“[The antibody levels] were always lower in the vaccinated people who became a COVID case compared to people who remained free of COVID,” says Gilbert.

The results show that antibody levels can be predictive of immunity, which should help develop and test new vaccines at a much faster pace. In fact, COVID-19 vaccine manufacturers may not need to conduct trials with large numbers of people to see how many get sick after being vaccinated. Instead, researchers could simply draw blood and look for antibody levels that correlate with protection.

“So maybe they would only have to study a few hundred people instead of tens of thousands if they wanted to show that a vaccine worked,” Gilbert says.

Not a magic number yet

The four markers of immunity identified in the paper are supposed to indicate how well a COVID vaccine works in general, but the blood test cannot tell an individual about their level of protection.

It would be great if the antibody level was a specific number, but it isn’t, says Emory University biostatistician David Benkeser, another author on the study.

“Unfortunately, the story is a bit more subtle than that,” he says. “We really see this more as a continuum. Some antibodies [are] Good. More is better.”

In fact, it’s pretty clear that antibodies alone don’t explain why some people are protected, and other parts of the immune system also play an important role in fighting the coronavirus, including T cells.

“Two percent of the individuals who were vaccinated had very, very low levels of antibodies that were below that lower limit of detection,” says Christopher Houchens, a biomedical researcher with the Biomedical Advanced Research and Development Authority, another author of the study. “However, about 50 percent of those individuals in that two percent of the population were still protected and did not develop symptomatic COVID-19 disease.”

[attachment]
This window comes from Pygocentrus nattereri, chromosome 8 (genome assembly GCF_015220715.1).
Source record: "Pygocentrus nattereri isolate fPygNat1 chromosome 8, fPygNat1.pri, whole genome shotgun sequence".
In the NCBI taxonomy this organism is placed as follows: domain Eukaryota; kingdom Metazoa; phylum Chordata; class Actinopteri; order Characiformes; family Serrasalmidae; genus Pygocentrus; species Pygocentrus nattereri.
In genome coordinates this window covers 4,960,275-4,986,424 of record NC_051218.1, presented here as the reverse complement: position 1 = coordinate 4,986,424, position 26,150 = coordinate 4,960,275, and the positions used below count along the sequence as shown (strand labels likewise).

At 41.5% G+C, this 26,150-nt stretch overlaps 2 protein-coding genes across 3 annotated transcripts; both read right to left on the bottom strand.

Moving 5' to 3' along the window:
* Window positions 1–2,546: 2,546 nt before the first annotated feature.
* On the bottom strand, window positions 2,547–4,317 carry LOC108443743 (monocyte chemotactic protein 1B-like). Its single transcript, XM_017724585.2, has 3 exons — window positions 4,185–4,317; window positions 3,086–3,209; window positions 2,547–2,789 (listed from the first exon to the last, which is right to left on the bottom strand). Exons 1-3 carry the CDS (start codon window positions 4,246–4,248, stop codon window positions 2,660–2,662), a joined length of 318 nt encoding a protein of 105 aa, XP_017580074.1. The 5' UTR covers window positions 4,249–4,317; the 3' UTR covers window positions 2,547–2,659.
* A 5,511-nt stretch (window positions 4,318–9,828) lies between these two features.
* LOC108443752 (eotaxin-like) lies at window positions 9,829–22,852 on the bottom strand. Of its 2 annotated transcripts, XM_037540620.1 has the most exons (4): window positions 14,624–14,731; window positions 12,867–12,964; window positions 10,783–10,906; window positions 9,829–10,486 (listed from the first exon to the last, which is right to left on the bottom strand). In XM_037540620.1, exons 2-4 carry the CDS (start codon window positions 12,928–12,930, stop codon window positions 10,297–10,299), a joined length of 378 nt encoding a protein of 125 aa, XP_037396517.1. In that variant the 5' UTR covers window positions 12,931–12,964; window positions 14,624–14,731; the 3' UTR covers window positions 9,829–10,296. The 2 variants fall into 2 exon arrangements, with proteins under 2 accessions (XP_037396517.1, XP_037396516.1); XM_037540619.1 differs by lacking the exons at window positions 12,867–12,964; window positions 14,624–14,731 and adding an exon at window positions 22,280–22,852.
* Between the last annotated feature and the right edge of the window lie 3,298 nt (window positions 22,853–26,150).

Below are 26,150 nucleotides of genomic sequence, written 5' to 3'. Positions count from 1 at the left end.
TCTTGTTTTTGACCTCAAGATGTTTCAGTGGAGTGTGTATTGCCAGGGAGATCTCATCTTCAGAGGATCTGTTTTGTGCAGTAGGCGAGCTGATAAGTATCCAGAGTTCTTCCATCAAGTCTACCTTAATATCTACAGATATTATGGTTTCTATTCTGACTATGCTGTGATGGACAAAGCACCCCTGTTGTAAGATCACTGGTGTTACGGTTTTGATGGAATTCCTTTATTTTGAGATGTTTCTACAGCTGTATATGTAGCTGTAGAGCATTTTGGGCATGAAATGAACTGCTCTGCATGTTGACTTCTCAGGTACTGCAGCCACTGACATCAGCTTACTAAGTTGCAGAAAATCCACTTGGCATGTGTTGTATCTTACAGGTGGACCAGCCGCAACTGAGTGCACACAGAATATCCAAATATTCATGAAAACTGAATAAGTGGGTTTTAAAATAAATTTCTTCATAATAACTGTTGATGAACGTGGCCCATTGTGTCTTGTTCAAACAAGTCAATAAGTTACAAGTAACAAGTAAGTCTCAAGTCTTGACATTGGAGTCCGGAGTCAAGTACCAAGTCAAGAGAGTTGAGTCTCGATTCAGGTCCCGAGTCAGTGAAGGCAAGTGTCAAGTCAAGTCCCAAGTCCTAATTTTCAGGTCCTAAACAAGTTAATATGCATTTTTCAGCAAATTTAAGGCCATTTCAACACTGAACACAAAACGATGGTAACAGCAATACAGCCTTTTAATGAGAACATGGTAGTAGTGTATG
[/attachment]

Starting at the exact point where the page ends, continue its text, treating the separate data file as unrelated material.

More research needed to convince federal regulators

Researchers plan to conduct a similar analysis of the association between antibodies and vaccine-induced immunity in people enrolled in the Johnson & Johnson and AstraZeneca COVID vaccine trials to see if the same pattern holds.

There are also plans to collect data in so-called challenge studies, where vaccinated people are deliberately infected with the coronavirus to see how well the vaccine protects them from infection or disease.

Ultimately, multiple studies will be needed to convince federal regulators that antibody levels alone can be sufficient evidence to support authorization and approval of a future COVID vaccine.

That’s no surprise.

“Science is not easy,” says Holly Janes, a biostatistician at the Fred Hutchinson Cancer Research Center who worked on designing the antibody study. “It’s not clean and tidy. Looking at things in different ways, in different kinds of studies, different kinds of analysis and different data sources is important, and that’s how we get to the truth. There is almost never one study that tells us everything we must know.”